According to Geist, the Milan gallery and the roof were unprecedented in dimensions by built shopping arcades. Another difference with existing passages, was the monumental character of the roof at Milan. Jodice, for example, appreciated the monumental spatial effect of the dome. In comparison to earlier emblematic arcades, such as Galerie d'Orléans and Galeries Royales Saint-Hubert, the Milan arcade was special because of the large spans of the vaults and the ethereal effect of the entire glass canopy; the construction of the whole Gallery was the result of international collaboration. This concerned the roof: the ironwork was produced and installed by the French Atelier Henry Joret; the glass plates were made of flat ribbed glass by Saint-Gobain. The construction technology of the roof employs primary wrought-iron arches in order to support the glazing. By contrast, arcades that were built earlier were smaller and had simpler roofs: the same components were used for both load bearing and glazing purposes.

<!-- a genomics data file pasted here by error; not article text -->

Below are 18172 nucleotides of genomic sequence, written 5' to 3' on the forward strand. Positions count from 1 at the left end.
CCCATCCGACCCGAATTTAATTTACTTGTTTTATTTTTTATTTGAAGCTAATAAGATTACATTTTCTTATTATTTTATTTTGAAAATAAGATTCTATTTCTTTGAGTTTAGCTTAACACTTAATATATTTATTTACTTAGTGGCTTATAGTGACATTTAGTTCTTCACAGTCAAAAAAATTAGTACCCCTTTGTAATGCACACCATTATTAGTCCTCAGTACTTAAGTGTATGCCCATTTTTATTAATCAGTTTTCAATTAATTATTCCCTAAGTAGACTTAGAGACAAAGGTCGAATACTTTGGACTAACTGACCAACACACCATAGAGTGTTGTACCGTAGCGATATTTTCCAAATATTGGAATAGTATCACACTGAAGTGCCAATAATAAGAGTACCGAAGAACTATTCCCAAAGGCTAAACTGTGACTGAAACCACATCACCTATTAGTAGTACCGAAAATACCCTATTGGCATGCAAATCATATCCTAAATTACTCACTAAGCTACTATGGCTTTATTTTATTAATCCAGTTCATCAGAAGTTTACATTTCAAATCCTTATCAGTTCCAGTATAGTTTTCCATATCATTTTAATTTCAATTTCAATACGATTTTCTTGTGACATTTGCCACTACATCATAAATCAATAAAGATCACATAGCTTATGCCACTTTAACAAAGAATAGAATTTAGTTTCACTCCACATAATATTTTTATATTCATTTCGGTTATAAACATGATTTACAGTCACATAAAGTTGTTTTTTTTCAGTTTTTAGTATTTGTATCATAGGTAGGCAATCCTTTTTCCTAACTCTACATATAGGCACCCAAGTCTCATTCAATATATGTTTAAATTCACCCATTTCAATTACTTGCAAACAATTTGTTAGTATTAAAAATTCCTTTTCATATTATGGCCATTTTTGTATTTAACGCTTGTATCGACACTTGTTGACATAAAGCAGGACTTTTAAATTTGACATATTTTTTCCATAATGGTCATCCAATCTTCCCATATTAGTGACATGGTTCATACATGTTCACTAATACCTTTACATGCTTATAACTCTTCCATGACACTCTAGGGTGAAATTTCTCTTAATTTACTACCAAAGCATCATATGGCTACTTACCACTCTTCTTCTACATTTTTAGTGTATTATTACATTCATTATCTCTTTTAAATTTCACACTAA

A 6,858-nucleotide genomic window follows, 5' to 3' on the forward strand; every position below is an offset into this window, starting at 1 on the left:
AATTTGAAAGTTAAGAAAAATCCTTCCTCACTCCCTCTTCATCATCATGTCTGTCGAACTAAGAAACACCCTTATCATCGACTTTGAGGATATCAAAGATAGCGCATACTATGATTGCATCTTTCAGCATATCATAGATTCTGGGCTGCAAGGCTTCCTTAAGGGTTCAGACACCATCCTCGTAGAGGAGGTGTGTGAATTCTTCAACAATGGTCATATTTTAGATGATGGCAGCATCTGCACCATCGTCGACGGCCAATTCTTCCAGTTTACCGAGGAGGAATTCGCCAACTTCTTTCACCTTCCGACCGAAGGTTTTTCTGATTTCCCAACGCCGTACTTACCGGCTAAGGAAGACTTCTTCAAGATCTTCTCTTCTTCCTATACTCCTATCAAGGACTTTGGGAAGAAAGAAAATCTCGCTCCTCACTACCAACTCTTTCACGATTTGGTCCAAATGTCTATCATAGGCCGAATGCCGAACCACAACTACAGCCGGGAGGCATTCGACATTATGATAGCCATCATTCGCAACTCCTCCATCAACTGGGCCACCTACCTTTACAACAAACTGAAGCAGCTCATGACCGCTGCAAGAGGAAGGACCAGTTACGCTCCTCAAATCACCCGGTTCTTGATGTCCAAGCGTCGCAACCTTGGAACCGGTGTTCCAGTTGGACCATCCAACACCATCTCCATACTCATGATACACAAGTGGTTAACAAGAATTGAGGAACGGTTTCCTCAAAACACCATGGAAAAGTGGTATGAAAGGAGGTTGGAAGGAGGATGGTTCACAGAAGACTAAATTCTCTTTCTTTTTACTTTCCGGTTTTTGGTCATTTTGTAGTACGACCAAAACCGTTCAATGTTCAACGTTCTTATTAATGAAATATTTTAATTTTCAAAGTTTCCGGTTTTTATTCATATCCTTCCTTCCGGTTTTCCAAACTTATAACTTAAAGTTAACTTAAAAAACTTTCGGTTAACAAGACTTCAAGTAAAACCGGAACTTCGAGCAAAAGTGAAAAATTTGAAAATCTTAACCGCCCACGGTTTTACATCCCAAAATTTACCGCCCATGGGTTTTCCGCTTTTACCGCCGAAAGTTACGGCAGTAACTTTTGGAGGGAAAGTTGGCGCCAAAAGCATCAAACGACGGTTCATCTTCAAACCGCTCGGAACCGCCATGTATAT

In addition, the roof at Milan was equipped with invisible reinforcements in the supporting walls. This complicated roof is discussed as the unity of four systems that were skillfully combined through characteristic construction details; this construction technology was creative for avoiding visible tie-rods in the spans of the vaults and the dome, for a special effect of the glass plates and for the glazing bars. The historical roof was damaged during World War II. Before that the roof had undergone multiple maintenance interventions. Serious problems in the roof were reported in the 1970s, some of them were solved in the 1980s; the roof that we see today has gone through different historic modifications and represents complicated conservation issues. In 2015, in preparation for Expo Milano 2015, the facades and mosaics underwent detailed cleaning and repair, using a giant moving crane scaffolding system; the Galleria is nicknamed il salotto di Milano, due to its numerous shops and importance as a common Milanese meeting and dining place.